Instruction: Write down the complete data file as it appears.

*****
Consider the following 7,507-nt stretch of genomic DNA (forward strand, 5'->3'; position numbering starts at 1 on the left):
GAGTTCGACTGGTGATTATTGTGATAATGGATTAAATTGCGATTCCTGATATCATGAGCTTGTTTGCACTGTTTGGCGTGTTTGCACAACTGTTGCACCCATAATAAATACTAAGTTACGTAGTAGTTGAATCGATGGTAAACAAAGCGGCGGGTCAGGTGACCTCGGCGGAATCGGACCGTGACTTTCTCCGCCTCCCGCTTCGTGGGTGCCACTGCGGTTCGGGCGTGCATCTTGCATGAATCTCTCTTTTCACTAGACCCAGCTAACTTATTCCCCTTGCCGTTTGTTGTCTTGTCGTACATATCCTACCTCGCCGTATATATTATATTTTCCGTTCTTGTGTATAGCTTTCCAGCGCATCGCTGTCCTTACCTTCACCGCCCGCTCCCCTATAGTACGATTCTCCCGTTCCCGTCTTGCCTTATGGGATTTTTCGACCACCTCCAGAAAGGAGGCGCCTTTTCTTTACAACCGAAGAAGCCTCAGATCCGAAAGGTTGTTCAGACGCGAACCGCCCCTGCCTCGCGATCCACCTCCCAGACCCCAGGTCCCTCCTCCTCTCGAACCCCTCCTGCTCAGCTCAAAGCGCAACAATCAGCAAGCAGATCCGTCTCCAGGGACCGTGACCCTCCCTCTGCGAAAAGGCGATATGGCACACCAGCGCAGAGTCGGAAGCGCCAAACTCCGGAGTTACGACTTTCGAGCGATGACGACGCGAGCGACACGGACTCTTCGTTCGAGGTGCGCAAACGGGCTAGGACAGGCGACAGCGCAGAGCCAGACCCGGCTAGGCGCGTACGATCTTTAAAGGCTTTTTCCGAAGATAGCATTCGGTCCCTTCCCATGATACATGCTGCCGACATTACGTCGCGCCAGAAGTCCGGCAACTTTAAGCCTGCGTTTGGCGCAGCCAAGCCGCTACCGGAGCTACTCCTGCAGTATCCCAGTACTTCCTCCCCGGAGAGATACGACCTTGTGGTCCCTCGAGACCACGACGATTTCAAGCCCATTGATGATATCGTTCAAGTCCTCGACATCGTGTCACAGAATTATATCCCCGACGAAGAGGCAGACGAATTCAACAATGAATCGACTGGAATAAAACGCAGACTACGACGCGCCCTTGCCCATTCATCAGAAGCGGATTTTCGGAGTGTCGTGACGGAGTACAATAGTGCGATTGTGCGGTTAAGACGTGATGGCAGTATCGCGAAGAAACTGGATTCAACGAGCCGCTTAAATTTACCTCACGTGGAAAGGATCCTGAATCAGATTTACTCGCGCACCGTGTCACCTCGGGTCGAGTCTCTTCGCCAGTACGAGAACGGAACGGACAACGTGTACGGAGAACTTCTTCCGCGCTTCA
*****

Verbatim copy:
Consider the following 7,507-nt stretch of genomic DNA (forward strand, 5'->3'; position numbering starts at 1 on the left):
GAGTTCGACTGGTGATTATTGTGATAATGGATTAAATTGCGATTCCTGATATCATGAGCTTGTTTGCACTGTTTGGCGTGTTTGCACAACTGTTGCACCCATAATAAATACTAAGTTACGTAGTAGTTGAATCGATGGTAAACAAAGCGGCGGGTCAGGTGACCTCGGCGGAATCGGACCGTGACTTTCTCCGCCTCCCGCTTCGTGGGTGCCACTGCGGTTCGGGCGTGCATCTTGCATGAATCTCTCTTTTCACTAGACCCAGCTAACTTATTCCCCTTGCCGTTTGTTGTCTTGTCGTACATATCCTACCTCGCCGTATATATTATATTTTCCGTTCTTGTGTATAGCTTTCCAGCGCATCGCTGTCCTTACCTTCACCGCCCGCTCCCCTATAGTACGATTCTCCCGTTCCCGTCTTGCCTTATGGGATTTTTCGACCACCTCCAGAAAGGAGGCGCCTTTTCTTTACAACCGAAGAAGCCTCAGATCCGAAAGGTTGTTCAGACGCGAACCGCCCCTGCCTCGCGATCCACCTCCCAGACCCCAGGTCCCTCCTCCTCTCGAACCCCTCCTGCTCAGCTCAAAGCGCAACAATCAGCAAGCAGATCCGTCTCCAGGGACCGTGACCCTCCCTCTGCGAAAAGGCGATATGGCACACCAGCGCAGAGTCGGAAGCGCCAAACTCCGGAGTTACGACTTTCGAGCGATGACGACGCGAGCGACACGGACTCTTCGTTCGAGGTGCGCAAACGGGCTAGGACAGGCGACAGCGCAGAGCCAGACCCGGCTAGGCGCGTACGATCTTTAAAGGCTTTTTCCGAAGATAGCATTCGGTCCCTTCCCATGATACATGCTGCCGACATTACGTCGCGCCAGAAGTCCGGCAACTTTAAGCCTGCGTTTGGCGCAGCCAAGCCGCTACCGGAGCTACTCCTGCAGTATCCCAGTACTTCCTCCCCGGAGAGATACGACCTTGTGGTCCCTCGAGACCACGACGATTTCAAGCCCATTGATGATATCGTTCAAGTCCTCGACATCGTGTCACAGAATTATATCCCCGACGAAGAGGCAGACGAATTCAACAATGAATCGACTGGAATAAAACGCAGACTACGACGCGCCCTTGCCCATTCATCAGAAGCGGATTTTCGGAGTGTCGTGACGGAGTACAATAGTGCGATTGTGCGGTTAAGACGTGATGGCAGTATCGCGAAGAAACTGGATTCAACGAGCCGCTTAAATTTACCTCACGTGGAAAGGATCCTGAATCAGATTTACTCGCGCACCGTGTCACCTCGGGTCGAGTCTCTTCGCCAGTACGAGAACGGAACGGACAACGTGTACGGAGAACTTCTTCCGCGCTTCA